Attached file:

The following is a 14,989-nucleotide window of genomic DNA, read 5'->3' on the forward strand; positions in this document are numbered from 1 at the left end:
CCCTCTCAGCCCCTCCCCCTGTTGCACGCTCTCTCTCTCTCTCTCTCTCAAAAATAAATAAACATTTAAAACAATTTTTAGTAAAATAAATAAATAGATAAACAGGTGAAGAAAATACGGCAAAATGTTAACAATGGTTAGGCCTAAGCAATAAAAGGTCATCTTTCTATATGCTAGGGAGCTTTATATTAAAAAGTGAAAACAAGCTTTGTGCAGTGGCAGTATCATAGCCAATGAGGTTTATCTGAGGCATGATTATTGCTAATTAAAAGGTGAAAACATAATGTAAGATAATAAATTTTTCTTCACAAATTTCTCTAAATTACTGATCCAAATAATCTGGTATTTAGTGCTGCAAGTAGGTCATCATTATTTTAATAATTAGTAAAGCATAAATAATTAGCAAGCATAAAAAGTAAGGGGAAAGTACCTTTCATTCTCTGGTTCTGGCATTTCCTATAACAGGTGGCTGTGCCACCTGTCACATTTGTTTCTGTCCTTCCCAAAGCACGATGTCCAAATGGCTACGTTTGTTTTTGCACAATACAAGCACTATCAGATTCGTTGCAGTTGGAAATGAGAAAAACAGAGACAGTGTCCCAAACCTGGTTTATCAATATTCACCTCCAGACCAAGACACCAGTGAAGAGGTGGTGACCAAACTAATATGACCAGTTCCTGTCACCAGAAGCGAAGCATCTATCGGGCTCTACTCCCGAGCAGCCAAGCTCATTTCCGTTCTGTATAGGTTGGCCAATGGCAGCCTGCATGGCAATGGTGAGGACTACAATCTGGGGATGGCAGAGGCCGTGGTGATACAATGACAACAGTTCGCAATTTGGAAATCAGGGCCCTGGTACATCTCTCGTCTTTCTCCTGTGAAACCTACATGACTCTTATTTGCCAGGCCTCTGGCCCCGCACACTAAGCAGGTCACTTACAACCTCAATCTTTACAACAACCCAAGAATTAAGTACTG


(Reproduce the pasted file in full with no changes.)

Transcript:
The following is a 14,989-nucleotide window of genomic DNA, read 5'->3' on the forward strand; positions in this document are numbered from 1 at the left end:
CCCTCTCAGCCCCTCCCCCTGTTGCACGCTCTCTCTCTCTCTCTCTCTCAAAAATAAATAAACATTTAAAACAATTTTTAGTAAAATAAATAAATAGATAAACAGGTGAAGAAAATACGGCAAAATGTTAACAATGGTTAGGCCTAAGCAATAAAAGGTCATCTTTCTATATGCTAGGGAGCTTTATATTAAAAAGTGAAAACAAGCTTTGTGCAGTGGCAGTATCATAGCCAATGAGGTTTATCTGAGGCATGATTATTGCTAATTAAAAGGTGAAAACATAATGTAAGATAATAAATTTTTCTTCACAAATTTCTCTAAATTACTGATCCAAATAATCTGGTATTTAGTGCTGCAAGTAGGTCATCATTATTTTAATAATTAGTAAAGCATAAATAATTAGCAAGCATAAAAAGTAAGGGGAAAGTACCTTTCATTCTCTGGTTCTGGCATTTCCTATAACAGGTGGCTGTGCCACCTGTCACATTTGTTTCTGTCCTTCCCAAAGCACGATGTCCAAATGGCTACGTTTGTTTTTGCACAATACAAGCACTATCAGATTCGTTGCAGTTGGAAATGAGAAAAACAGAGACAGTGTCCCAAACCTGGTTTATCAATATTCACCTCCAGACCAAGACACCAGTGAAGAGGTGGTGACCAAACTAATATGACCAGTTCCTGTCACCAGAAGCGAAGCATCTATCGGGCTCTACTCCCGAGCAGCCAAGCTCATTTCCGTTCTGTATAGGTTGGCCAATGGCAGCCTGCATGGCAATGGTGAGGACTACAATCTGGGGATGGCAGAGGCCGTGGTGATACAATGACAACAGTTCGCAATTTGGAAATCAGGGCCCTGGTACATCTCTCGTCTTTCTCCTGTGAAACCTACATGACTCTTATTTGCCAGGCCTCTGGCCCCGCACACTAAGCAGGTCACTTACAACCTCAATCTTTACAACAACCCAAGAATTAAGTACTG